From Nathaniel Hazard1
[New York, October 5, 1790]
Were a Lottery established annually by Congress towards sinking the National debt One hundred thousand dollars or more might every year be obtained in addition to the other modes for raising Money; And should the plan be adopted, the public ought to be well assured That the money arising therefrom should with the greatest faith be appropriated & laid out for the purchasing of public securities, which would lessen the public debt and of course the annual Interest.
I therefore take the liberty of laying before you the following
Out of which a Premium of One, or One and a half, or two Cent to every person who will purchase One hundred Tickets; and 2 Cent to the Managers on Tickets disposed of by them, by retail, in parcels under one hundred Tickets.
Premiums given in this way would tempt many a person in the Cities & Towns in the United States to purchase 100 Tickets to sell again for the sake of the premiums and the advantage of selling out in shares at a small advance; And will thereby fill the Lottery the more expeditiously, which I think is a very essential consideration; The Money for the Tickets will then not remain long Idle in Bank, but being paid out again for the Prizes as soon as the Lottery is drawn and the fortunate numbers published, will thereby continue that circulation, which money ought to have, and give Confidence, Spirit and Courage to new Adventurers; I therefore hold it as no bad policy to give one or two Cent to such as take 100 Tickets. It will certainly be better to have 12 Cent out of the 15 Cent, clear of premiums and every Incidental expence, with Credit and Character to the United States, than to grasp at the whole of the 15 Cent and the Lottery to move with langour and take double the time in filling, which produces discontents and destroys confidence.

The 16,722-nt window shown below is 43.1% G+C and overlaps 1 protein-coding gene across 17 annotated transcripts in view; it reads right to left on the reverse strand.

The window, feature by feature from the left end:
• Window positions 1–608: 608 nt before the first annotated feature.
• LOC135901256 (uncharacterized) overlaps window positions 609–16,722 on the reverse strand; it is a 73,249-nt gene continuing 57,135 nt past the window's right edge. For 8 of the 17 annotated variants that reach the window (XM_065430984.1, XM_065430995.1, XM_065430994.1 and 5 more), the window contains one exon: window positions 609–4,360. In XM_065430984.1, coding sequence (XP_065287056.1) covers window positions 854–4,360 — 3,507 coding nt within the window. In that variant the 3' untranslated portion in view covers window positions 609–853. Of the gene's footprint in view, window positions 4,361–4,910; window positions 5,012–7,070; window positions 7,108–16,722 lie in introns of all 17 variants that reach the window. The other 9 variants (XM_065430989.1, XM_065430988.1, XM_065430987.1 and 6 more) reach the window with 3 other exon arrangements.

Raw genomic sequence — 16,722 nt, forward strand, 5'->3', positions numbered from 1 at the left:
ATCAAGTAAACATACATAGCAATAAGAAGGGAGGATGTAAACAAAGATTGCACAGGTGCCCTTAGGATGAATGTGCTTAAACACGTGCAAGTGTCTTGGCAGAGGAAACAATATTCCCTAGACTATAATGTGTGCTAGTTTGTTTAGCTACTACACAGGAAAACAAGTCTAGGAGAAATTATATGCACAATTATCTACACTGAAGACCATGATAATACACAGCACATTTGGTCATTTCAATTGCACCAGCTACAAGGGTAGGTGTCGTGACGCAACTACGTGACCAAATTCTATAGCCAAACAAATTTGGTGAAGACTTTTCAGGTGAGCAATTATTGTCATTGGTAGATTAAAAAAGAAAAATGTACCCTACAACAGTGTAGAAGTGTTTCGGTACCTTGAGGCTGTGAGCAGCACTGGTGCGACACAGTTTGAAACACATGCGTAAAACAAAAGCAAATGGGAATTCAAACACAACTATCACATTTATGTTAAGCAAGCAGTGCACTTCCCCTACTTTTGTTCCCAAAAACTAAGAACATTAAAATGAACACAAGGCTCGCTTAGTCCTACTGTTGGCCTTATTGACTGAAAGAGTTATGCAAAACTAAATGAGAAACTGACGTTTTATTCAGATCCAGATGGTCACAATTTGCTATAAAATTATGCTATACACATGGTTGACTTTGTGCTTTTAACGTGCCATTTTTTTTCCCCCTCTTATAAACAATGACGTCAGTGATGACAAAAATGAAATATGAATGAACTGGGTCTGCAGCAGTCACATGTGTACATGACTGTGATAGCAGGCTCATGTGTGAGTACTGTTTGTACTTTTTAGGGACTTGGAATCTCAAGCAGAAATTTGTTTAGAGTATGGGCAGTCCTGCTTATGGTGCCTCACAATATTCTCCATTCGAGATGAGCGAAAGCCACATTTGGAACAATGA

Perhaps you may Judge That the highest prize of the within Scheme to be too great, I think not. It has this effect, It draws the attention of people every where, as well at home as abroad, and in proportion to its magnitude produces Adventurers. I remember an opinion of the late Dr. Franklin, which was, That were a Lottery to be made of 10,000 Tickets at 20/ Ticket, And only one prize, and that to be £10000 subject to the usual deduction, and all the remaining Tickets to be Blanks, That such a Lottery would fill, And declared That he himself would become an Adventurer, as knowing one ticket only could draw it, And Why not his as well as any other.
I’m afraid you are by this time tired of what I’ve written, I must therefore conclude with only adding That I am with the greatest esteem Your most Obedt. Servt.
The Honble. Alexr. Hamilton Esqr.
Secy. to the Treasy of the United States.
ALS, Hamilton Papers, Library of Congress.
1. Hazard was a New York City merchant and ironmonger.
2. Space left blank in MS.